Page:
A letter signed by “Jane Doe” from Oceanside, California, was sent to Sen. Kamala Harris (D-Calif.) and referred to by Harris staffers on Sept. 25. It contained highly detailed and graphic sexual assault allegations against Kavanaugh, but the letter listed no return address, failed to provide any timeframe, and failed to provide a location apart from allegedly happening in a car, investigators noted.
The United States Committee on the Judiciary investigated the claims made by the woman, who was revealed as Judy Munro-Leighton when she sent an email to the committee on Oct. 3 saying: “I am Jane Doe from Oceanside CA—Kavanaugh raped me.” She referred to the handwritten letter and included a typed version of the letter in the email.
“Committee investigators were able to determine that she is a left-wing activist, is decades older than Judge Kavanaugh, and lives in neither the Washington D.C. area nor California, but in Kentucky,” Sen. Chuck Grassley (R-Iowa), head of the committee, said in a letter (pdf) sent to Attorney General Jeff Sessions and FBI Director Christopher Wray on Nov. 2.
NEW: Another Kavanaugh accuser has been referred to law enforcement after admitting the graphic accusations she made to the committee were “a ploy,” done “for attention,” noting she’s never even met Brett Kavanaugh. https://t.co/D398Ucv7iA pic.twitter.com/u8JHY46GTG
— Senator Hatch Office (@senorrinhatch) November 2, 2018
According to federal records, Munro-Leighton has donated hundreds of dollars to Democrats in the past two years. She’s been quoted in multiple publications as an anti-war activist, including The Nation.
Investigators weren’t able to connect with the accuser until Nov. 1. She admitted that she hadn’t been sexually assaulted by Kavanaugh.
She said that she “just wanted to get attention” and that “it was a tactic … that was just a ploy.”
“I was angry and I sent it out,” she added. She claimed that she was not in fact “Jane Doe” but that she did send the letter to Harris, adding, “I did that as a way to grab attention.”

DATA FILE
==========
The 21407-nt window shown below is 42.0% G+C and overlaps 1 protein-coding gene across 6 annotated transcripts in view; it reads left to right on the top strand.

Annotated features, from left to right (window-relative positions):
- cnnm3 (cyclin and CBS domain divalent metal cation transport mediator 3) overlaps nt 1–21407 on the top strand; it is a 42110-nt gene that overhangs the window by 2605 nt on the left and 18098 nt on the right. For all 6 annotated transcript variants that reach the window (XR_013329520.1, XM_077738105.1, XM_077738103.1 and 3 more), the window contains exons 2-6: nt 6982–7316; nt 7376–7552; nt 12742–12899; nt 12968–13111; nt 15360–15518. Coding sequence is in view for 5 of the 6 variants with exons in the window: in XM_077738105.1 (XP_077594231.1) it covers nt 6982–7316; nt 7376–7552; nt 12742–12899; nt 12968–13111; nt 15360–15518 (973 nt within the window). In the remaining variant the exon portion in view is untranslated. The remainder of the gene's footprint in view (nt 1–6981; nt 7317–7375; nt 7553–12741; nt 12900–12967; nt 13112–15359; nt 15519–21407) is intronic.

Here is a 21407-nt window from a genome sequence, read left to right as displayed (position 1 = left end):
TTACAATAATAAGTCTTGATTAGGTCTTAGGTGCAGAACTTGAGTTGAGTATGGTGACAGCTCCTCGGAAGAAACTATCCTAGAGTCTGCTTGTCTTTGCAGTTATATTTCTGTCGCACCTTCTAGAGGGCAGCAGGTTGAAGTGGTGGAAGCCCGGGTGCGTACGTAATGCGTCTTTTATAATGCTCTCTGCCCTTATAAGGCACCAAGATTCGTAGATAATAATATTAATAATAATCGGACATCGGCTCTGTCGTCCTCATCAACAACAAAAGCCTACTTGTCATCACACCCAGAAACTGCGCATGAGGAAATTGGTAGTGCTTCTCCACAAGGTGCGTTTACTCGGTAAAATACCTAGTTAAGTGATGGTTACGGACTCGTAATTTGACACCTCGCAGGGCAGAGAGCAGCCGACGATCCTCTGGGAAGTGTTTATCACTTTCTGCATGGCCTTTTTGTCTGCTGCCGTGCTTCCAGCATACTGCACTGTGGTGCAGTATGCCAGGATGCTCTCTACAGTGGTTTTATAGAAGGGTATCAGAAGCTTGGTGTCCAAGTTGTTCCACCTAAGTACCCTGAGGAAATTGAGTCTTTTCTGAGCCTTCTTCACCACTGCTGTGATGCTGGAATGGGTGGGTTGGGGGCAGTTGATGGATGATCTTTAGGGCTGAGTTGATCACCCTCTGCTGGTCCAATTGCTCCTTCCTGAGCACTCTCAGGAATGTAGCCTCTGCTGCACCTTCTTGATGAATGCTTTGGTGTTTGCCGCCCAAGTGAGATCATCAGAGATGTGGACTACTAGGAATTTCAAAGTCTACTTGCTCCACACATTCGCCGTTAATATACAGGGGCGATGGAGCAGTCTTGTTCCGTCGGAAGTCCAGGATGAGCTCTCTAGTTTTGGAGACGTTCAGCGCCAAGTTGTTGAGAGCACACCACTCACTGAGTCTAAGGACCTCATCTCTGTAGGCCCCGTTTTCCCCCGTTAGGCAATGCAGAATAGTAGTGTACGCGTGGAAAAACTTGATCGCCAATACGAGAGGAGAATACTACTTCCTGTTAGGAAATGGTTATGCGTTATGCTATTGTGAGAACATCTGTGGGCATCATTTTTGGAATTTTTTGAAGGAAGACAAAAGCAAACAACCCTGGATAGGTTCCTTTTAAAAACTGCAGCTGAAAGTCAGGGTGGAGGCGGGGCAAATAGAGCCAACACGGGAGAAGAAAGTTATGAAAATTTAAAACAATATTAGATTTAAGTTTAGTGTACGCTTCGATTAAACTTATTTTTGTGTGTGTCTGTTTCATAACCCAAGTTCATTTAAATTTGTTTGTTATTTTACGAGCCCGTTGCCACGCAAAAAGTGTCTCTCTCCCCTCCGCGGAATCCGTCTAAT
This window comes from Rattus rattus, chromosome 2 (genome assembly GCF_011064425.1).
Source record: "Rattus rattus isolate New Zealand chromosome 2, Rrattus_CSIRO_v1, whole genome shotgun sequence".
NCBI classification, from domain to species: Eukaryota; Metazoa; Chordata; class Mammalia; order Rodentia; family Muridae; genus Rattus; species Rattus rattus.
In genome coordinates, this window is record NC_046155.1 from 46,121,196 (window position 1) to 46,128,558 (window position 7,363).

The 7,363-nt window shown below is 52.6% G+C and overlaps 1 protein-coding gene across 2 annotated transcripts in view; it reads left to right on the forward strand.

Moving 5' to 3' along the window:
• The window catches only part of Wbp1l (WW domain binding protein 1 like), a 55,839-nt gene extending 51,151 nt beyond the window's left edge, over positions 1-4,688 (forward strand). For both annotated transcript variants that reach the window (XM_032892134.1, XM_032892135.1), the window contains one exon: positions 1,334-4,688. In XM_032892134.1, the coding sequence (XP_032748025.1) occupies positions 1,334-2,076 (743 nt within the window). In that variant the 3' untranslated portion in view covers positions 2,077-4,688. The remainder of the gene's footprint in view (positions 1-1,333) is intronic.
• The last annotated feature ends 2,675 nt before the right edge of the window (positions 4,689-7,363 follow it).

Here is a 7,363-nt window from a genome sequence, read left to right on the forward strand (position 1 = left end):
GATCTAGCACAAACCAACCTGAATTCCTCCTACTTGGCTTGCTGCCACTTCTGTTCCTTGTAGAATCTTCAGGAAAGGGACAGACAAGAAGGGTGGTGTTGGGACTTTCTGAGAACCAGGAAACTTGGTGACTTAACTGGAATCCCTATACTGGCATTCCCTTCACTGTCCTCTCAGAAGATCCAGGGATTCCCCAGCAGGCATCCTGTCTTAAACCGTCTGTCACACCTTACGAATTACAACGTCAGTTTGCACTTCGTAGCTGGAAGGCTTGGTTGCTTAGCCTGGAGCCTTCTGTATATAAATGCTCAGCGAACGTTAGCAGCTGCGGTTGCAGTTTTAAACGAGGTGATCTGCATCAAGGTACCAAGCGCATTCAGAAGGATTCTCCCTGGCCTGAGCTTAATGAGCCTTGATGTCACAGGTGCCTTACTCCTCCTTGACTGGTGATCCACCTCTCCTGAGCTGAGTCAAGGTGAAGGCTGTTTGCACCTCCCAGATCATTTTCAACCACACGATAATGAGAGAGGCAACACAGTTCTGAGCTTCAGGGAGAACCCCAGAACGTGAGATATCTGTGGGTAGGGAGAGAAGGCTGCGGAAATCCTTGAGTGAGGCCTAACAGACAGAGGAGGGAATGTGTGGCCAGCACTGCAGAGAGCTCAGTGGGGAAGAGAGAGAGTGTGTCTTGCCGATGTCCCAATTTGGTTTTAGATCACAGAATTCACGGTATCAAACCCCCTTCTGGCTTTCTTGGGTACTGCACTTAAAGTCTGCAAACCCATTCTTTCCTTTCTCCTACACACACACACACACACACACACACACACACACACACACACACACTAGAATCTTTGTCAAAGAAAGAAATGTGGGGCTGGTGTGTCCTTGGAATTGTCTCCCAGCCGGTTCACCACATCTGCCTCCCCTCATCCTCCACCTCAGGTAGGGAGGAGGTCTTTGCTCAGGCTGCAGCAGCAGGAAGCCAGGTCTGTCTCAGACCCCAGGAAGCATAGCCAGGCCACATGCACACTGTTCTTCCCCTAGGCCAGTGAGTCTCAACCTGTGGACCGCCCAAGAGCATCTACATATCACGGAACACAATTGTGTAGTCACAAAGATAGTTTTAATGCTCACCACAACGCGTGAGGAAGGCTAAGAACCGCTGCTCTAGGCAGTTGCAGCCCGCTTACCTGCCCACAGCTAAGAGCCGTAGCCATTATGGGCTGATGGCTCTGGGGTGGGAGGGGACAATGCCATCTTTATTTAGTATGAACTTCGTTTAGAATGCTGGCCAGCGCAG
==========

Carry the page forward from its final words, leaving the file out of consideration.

Grassley told Sessions and Wray that the committee wants people to come forward with information relevant to its judicial nomination process.
“But when individuals intentionally mislead the committee, they divert committee resources during time-sensitive investigations and materially impede our work,” Grassley said. “Such acts are not only unfair; they are potentially illegal. It is illegal to make materially false, fictitious, or fraudulent statement.”
Potential violations of federal law include 18 U.S.C. §§ 1001 (materially false statements) and 1505 (obstruction), according to the committee.
Grassley referred another one of the women who claimed to be assaulted by Kavanaugh to Sessions and Wray in late October, along with her attorney.
Julie Swetnick, through her attorney, Michael Avenatti, accused Kavanaugh of sexual misconduct that allegedly took place in the 1980s. Her story of alleged gang rapes was referred to on the Senate floor by Sen. Dianne Feinstein (D-Calif.), who claimed they were credible.
But Grassley said that Swetnick’s allegation, which was detailed in a sworn statement to the committee, contained obvious contradictions.
One contradiction was only made public by NBC after Grassley referred Swetnick to the Department of Justice. The network interviewed a woman who Avenatti claimed was a witness to the events described by Swetnick, but when contacted later the woman denied being a witness.